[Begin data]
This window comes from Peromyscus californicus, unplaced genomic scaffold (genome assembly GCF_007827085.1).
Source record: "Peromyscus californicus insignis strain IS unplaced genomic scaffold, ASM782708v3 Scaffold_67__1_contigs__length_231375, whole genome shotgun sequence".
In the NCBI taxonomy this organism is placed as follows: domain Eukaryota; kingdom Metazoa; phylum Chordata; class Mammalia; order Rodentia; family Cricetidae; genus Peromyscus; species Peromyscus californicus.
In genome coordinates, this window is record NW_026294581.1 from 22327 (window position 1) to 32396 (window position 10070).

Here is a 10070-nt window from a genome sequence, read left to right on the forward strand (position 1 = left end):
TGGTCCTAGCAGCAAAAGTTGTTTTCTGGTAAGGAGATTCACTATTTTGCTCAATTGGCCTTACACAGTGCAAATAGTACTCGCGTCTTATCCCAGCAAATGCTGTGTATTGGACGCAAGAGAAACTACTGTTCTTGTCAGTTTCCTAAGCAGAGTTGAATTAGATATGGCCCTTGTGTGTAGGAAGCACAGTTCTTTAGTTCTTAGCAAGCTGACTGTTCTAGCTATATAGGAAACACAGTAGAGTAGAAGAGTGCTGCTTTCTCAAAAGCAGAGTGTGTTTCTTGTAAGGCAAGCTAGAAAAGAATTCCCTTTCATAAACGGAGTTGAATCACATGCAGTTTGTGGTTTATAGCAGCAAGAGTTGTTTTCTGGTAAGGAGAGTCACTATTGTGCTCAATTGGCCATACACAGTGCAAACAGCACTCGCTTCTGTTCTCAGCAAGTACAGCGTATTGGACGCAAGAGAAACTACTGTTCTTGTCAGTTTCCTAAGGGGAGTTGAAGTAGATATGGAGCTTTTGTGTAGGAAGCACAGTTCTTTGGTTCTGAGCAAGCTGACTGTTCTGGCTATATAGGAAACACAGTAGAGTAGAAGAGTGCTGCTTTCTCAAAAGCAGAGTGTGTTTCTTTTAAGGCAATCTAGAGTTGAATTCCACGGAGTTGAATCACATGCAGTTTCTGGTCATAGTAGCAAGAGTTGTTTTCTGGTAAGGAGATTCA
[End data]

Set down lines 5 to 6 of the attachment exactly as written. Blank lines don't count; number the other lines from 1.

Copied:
Here is a 10070-nt window from a genome sequence, read left to right on the forward strand (position 1 = left end):
TGGTCCTAGCAGCAAAAGTTGTTTTCTGGTAAGGAGATTCACTATTTTGCTCAATTGGCCTTACACAGTGCAAATAGTACTCGCGTCTTATCCCAGCAAATGCTGTGTATTGGACGCAAGAGAAACTACTGTTCTTGTCAGTTTCCTAAGCAGAGTTGAATTAGATATGGCCCTTGTGTGTAGGAAGCACAGTTCTTTAGTTCTTAGCAAGCTGACTGTTCTAGCTATATAGGAAACACAGTAGAGTAGAAGAGTGCTGCTTTCTCAAAAGCAGAGTGTGTTTCTTGTAAGGCAAGCTAGAAAAGAATTCCCTTTCATAAACGGAGTTGAATCACATGCAGTTTGTGGTTTATAGCAGCAAGAGTTGTTTTCTGGTAAGGAGAGTCACTATTGTGCTCAATTGGCCATACACAGTGCAAACAGCACTCGCTTCTGTTCTCAGCAAGTACAGCGTATTGGACGCAAGAGAAACTACTGTTCTTGTCAGTTTCCTAAGGGGAGTTGAAGTAGATATGGAGCTTTTGTGTAGGAAGCACAGTTCTTTGGTTCTGAGCAAGCTGACTGTTCTGGCTATATAGGAAACACAGTAGAGTAGAAGAGTGCTGCTTTCTCAAAAGCAGAGTGTGTTTCTTTTAAGGCAATCTAGAGTTGAATTCCACGGAGTTGAATCACATGCAGTTTCTGGTCATAGTAGCAAGAGTTGTTTTCTGGTAAGGAGATTCA